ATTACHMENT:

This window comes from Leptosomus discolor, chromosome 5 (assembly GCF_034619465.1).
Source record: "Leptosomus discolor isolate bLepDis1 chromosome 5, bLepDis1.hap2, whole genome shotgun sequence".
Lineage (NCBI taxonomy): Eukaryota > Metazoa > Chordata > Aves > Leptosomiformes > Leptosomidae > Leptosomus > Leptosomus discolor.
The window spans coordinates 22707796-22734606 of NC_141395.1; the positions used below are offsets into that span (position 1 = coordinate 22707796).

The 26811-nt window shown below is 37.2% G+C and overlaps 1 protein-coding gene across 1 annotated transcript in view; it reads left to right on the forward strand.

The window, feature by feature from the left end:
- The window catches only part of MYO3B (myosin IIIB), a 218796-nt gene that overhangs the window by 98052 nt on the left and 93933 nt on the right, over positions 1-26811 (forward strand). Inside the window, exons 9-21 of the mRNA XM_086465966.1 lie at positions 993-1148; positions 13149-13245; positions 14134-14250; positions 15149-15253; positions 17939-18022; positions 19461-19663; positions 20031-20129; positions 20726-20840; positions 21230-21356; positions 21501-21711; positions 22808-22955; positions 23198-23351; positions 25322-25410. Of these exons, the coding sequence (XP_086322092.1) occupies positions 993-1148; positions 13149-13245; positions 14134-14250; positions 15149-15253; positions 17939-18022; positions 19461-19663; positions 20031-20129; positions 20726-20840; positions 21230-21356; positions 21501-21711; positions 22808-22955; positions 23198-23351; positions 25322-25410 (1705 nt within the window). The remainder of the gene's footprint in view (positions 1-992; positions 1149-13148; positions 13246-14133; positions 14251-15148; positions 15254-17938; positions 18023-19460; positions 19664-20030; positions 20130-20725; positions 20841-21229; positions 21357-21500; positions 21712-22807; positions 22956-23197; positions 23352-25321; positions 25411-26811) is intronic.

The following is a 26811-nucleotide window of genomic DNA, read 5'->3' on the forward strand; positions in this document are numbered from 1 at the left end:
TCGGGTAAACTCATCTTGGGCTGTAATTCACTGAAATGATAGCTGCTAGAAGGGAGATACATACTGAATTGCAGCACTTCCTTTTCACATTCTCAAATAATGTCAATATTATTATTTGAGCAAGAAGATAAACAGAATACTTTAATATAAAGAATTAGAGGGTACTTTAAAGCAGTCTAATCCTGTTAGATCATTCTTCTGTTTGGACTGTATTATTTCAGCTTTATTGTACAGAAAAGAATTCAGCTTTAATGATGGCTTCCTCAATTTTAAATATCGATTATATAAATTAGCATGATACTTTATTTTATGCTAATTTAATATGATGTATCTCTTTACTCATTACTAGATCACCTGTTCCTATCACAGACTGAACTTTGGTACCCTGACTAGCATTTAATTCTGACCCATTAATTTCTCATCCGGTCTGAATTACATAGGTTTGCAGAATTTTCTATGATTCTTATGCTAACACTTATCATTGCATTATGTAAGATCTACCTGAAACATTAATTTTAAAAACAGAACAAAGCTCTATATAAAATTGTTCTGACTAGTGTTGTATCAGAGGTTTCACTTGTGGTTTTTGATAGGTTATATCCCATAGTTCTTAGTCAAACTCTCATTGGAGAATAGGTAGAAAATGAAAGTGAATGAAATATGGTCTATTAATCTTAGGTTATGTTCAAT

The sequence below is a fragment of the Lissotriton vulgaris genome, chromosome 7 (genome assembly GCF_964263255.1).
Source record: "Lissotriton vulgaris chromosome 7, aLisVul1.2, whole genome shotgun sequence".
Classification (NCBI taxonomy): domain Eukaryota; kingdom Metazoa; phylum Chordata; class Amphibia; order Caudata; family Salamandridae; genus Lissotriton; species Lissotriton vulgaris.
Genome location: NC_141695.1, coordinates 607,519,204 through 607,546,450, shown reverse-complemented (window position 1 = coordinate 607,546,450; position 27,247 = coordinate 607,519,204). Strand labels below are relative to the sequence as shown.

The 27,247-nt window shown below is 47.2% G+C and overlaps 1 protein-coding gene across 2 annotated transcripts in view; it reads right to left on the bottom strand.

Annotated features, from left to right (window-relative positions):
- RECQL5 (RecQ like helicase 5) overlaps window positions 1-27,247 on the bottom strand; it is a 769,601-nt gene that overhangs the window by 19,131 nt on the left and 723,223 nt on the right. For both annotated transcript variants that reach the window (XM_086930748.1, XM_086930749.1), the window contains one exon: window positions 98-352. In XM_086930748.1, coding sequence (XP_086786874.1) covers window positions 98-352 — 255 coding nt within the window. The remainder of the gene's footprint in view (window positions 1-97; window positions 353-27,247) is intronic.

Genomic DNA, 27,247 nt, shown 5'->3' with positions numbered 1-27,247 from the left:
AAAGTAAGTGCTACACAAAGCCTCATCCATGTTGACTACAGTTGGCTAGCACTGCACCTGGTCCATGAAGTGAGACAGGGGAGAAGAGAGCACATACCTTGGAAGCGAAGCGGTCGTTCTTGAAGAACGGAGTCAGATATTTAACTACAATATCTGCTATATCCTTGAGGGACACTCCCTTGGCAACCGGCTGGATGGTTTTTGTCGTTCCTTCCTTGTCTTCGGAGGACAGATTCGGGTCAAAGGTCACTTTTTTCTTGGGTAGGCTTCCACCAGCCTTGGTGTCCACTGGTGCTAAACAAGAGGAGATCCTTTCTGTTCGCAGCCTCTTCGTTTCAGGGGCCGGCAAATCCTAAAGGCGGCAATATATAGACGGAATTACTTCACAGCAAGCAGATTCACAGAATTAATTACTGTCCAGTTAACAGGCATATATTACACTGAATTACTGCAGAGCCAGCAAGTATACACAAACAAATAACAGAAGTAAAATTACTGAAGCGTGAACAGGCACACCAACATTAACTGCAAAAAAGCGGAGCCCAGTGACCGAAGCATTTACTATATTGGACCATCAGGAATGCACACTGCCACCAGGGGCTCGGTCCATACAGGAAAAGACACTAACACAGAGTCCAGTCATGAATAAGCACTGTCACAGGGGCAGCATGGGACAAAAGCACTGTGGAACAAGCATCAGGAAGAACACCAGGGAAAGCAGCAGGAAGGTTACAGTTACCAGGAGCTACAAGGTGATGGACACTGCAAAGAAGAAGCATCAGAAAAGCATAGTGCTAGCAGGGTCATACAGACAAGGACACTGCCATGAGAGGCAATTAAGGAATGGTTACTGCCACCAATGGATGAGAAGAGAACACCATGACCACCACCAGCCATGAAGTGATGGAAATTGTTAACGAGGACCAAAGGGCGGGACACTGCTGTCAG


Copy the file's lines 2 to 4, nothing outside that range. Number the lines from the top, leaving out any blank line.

Source record: "Leptosomus discolor isolate bLepDis1 chromosome 5, bLepDis1.hap2, whole genome shotgun sequence".
Lineage (NCBI taxonomy): Eukaryota > Metazoa > Chordata > Aves > Leptosomiformes > Leptosomidae > Leptosomus > Leptosomus discolor.
The window spans coordinates 22707796-22734606 of NC_141395.1; the positions used below are offsets into that span (position 1 = coordinate 22707796).